Playing long balls into empty space since 2012.

Friday, 26 July 2013

'Soccer' in Adelaide in 1854

The Register in Adelaide published this piece in 1907

"One of the Old School" writes: - "As an intimate and almost lifelong acquaintance of the late Mr. John Acraman, I was pleased to peruse the interesting account of his career published in The Register last week.  
Among the various points which attracted my attention particularly was that in regard to Mr Acraman's association with athletics and sports, especially football. It is quite true that he was the first man to introduce football properly into South Australia, and that he had five round balls sent out from England. He also erected the first set of goalposts. That was over 50 years ago - to be exact, in 1854. As there were no rival clubs the pioneer 'hunters of the leather,' who included numerous St. Peter's College old boys, picked sides. The combats took place on the park lands between the Frome Road and City Bridges, under what were known as the Harrow rules. The goalposts were about 9 ft high with a bar across the top. The ball had to be kicked below this, and could not be handled except when being marked. Shouldering was permitted, but holding and hacking were strictly prohibited. The teams usually comprised 20 men each. . . .
Written as a recollection on the life of the recently departed Adelaide identity John Acraman, it details a very early football game in Adelaide. The game description seems very close (as far as we can ascertain) to the very first FA rules (of which the mark was a part). It seems to me that in 'genetic' terms this game is closer to soccer than any other code and that we are able to claim this as an early example of soccer in Australia.

An obvious exception could be taken insofar as Soccer does not technically exist until 1863. This is true but it would be based on the assumption that soccer magically appeared at that point without any developmental impulses. Soccer emerges from a number of strains of football: Eton, Harrow, Cambridge and Sheffield as well as local rule-bound small-sided games across Britain. This game in Adelaide is about as close to soccer that you can get in its pre-figurative forms.

It is worth noting that this date is 4 years before the first game under the 'Melbourne Rules' (a game which looks nothing like contemporary Australian rules) and 23 years before Victorian Rules is adopted as the major code of football in Adelaide.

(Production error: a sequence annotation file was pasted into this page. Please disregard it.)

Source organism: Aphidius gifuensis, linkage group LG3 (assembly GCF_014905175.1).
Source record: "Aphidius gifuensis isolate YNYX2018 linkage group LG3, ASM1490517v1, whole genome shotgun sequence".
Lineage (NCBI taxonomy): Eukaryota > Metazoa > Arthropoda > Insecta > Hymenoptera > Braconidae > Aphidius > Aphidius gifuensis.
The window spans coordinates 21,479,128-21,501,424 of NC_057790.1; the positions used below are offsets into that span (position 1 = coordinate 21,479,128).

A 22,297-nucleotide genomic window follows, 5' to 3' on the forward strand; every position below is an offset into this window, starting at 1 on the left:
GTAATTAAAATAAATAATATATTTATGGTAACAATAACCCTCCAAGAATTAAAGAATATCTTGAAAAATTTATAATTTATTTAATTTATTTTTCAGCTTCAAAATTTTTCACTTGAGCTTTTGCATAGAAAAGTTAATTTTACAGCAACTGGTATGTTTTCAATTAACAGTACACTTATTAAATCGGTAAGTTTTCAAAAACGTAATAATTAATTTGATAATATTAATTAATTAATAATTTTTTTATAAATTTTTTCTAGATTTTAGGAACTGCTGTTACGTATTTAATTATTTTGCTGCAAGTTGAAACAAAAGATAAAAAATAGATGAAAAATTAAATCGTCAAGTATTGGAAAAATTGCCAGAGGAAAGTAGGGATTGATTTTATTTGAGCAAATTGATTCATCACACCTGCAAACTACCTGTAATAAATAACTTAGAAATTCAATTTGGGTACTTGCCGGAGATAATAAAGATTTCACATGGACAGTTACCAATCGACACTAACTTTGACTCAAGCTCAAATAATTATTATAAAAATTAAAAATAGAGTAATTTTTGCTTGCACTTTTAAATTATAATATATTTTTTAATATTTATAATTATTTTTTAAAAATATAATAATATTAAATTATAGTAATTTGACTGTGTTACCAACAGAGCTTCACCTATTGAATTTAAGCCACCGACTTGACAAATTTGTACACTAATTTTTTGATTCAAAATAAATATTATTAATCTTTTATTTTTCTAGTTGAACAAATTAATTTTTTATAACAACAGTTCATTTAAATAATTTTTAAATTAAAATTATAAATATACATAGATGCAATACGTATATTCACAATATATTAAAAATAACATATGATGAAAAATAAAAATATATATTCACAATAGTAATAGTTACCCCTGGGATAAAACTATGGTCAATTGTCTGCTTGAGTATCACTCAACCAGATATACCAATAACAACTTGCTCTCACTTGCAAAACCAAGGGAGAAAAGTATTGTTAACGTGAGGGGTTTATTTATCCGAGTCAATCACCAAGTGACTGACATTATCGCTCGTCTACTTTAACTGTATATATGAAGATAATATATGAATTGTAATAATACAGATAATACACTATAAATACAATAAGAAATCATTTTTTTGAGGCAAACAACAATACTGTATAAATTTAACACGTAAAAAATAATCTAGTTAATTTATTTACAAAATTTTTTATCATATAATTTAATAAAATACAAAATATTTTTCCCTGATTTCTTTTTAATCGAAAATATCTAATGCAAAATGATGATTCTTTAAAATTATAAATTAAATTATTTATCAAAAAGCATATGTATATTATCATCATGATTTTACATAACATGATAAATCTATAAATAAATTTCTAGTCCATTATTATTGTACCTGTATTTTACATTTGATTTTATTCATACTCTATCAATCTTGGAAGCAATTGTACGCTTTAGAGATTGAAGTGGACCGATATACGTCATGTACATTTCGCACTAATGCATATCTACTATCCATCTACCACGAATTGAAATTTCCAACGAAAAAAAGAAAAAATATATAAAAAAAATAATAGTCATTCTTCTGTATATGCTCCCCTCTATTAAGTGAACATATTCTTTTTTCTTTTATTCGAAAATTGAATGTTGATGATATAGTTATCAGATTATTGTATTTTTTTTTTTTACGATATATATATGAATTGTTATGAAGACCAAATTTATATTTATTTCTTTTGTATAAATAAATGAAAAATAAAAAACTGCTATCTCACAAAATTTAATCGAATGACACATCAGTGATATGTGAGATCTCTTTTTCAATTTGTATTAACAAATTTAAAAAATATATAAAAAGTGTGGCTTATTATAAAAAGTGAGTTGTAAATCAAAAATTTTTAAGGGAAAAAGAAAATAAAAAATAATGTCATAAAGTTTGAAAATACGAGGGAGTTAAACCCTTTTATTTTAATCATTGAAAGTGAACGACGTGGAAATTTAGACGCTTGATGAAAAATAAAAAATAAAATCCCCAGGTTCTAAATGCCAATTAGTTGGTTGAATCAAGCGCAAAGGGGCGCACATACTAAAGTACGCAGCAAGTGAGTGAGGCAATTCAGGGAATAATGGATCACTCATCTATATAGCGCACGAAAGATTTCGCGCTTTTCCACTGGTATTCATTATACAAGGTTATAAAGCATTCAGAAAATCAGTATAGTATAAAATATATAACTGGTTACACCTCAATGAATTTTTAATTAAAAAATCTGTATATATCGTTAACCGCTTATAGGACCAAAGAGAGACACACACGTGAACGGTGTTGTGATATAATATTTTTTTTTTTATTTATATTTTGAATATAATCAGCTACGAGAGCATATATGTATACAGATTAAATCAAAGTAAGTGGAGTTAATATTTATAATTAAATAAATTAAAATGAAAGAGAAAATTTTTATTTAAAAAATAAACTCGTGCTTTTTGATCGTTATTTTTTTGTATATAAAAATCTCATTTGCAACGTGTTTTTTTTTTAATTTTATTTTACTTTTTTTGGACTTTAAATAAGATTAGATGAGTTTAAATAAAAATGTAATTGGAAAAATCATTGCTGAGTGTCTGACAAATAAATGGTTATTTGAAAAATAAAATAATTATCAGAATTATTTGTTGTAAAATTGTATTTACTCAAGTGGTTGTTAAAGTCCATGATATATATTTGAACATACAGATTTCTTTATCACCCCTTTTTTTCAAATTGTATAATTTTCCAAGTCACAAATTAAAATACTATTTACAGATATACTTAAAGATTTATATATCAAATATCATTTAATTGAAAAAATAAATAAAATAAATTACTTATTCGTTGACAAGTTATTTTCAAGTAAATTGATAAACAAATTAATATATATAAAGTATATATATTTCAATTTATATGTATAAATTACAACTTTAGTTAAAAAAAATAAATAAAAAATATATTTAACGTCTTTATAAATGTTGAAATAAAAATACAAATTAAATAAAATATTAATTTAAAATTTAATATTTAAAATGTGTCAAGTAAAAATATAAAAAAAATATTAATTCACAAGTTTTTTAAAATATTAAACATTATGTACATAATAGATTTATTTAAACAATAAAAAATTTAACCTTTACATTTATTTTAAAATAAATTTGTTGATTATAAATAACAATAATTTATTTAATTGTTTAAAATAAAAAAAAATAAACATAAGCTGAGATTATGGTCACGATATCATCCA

Check out this example of Harrow football from 2011.  Given that the rules have altered very little over time, it's a kind of time capsule for how the game was played 150 years ago. Here's the Wikipedia link to Harrow football supplied by Albert Ross below.

Tuesday, 23 July 2013

Restart of soccer in mellbourne 1909

Here's a photograph of the framed collage of teams and dignitaries in 1909, the first season after soccer's 12-year break in Melbourne.

The teams are, in no particular order:
  1. Melbourne United
  2. Carlton United
  3. Williamstown
  4. Fitzroy Districts
  5. Prahran
  6. St Kilda

The collage also depicts the Dockerty Cup, the man himself, and the committee in the middle.

Click on the image to enlarge.

Thursday, 18 July 2013

The Forgotten Grounds of Sydney

The derelict stand at St George

This is a taster for Les Street's recent article 'A Retrospective Overview of Select National Soccer League Venues' published in the International Journal for Sports History. For copyright reasons we can only run so much but hope that it gives you a taste of Les's work. The piece open with an abstract:

In 1977, the National Soccer League (NSL) became Australia’s first national sporting club competition. However, throughout its lifespan until its eventual demise in 2004, it was plagued with turmoil. One major issue faced by the League was the excessive number and range of grounds used for competition matches, including finals. Whilst the code of soccer obviously revolves around these so-called theatres of sport, there has not been any comprehensive study or analysis of the history and development of football stadiums in Australia. Indeed, in the Australian context, the focus of academic writing on the code has largely been on matters relating to ethnicity and governance to the detriment of other worthy areas of research. Against such a historiographical background, this paper provides a unique snapshot of selected former NSL grounds in Sydney, Australia, detailing their growth and development using both primary and secondary sources. The key findings not only highlight a number of contrasts and changes in the evolution and expansion of these football grounds, but also help to contextualise the evolution of the League itself.